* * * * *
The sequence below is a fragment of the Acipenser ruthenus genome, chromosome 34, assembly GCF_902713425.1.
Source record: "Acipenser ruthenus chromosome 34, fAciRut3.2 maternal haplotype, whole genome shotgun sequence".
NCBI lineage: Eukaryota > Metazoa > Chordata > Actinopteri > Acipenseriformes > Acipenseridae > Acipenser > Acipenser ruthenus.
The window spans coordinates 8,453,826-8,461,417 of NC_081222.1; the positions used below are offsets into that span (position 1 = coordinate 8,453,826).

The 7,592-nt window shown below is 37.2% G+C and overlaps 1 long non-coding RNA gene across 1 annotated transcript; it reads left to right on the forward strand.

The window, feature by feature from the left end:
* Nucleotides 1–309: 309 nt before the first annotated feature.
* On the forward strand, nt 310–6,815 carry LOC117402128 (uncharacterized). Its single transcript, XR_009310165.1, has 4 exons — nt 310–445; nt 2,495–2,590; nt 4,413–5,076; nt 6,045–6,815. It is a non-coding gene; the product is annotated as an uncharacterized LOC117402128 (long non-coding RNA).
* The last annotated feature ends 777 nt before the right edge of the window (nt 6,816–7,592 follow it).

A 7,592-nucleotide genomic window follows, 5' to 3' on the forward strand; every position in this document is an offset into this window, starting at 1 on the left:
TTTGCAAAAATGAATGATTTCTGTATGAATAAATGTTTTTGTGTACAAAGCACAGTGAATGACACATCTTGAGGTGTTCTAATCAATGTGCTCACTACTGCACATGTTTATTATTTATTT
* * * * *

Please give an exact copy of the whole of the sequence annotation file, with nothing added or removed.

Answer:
The sequence below is a fragment of the Acipenser ruthenus genome, chromosome 34, assembly GCF_902713425.1.
Source record: "Acipenser ruthenus chromosome 34, fAciRut3.2 maternal haplotype, whole genome shotgun sequence".
NCBI lineage: Eukaryota > Metazoa > Chordata > Actinopteri > Acipenseriformes > Acipenseridae > Acipenser > Acipenser ruthenus.
The window spans coordinates 8,453,826-8,461,417 of NC_081222.1; the positions used below are offsets into that span (position 1 = coordinate 8,453,826).

The 7,592-nt window shown below is 37.2% G+C and overlaps 1 long non-coding RNA gene across 1 annotated transcript; it reads left to right on the forward strand.

The window, feature by feature from the left end:
* Nucleotides 1–309: 309 nt before the first annotated feature.
* On the forward strand, nt 310–6,815 carry LOC117402128 (uncharacterized). Its single transcript, XR_009310165.1, has 4 exons — nt 310–445; nt 2,495–2,590; nt 4,413–5,076; nt 6,045–6,815. It is a non-coding gene; the product is annotated as an uncharacterized LOC117402128 (long non-coding RNA).
* The last annotated feature ends 777 nt before the right edge of the window (nt 6,816–7,592 follow it).

A 7,592-nucleotide genomic window follows, 5' to 3' on the forward strand; every position in this document is an offset into this window, starting at 1 on the left:
TTTGCAAAAATGAATGATTTCTGTATGAATAAATGTTTTTGTGTACAAAGCACAGTGAATGACACATCTTGAGGTGTTCTAATCAATGTGCTCACTACTGCACATGTTTATTATTTATTT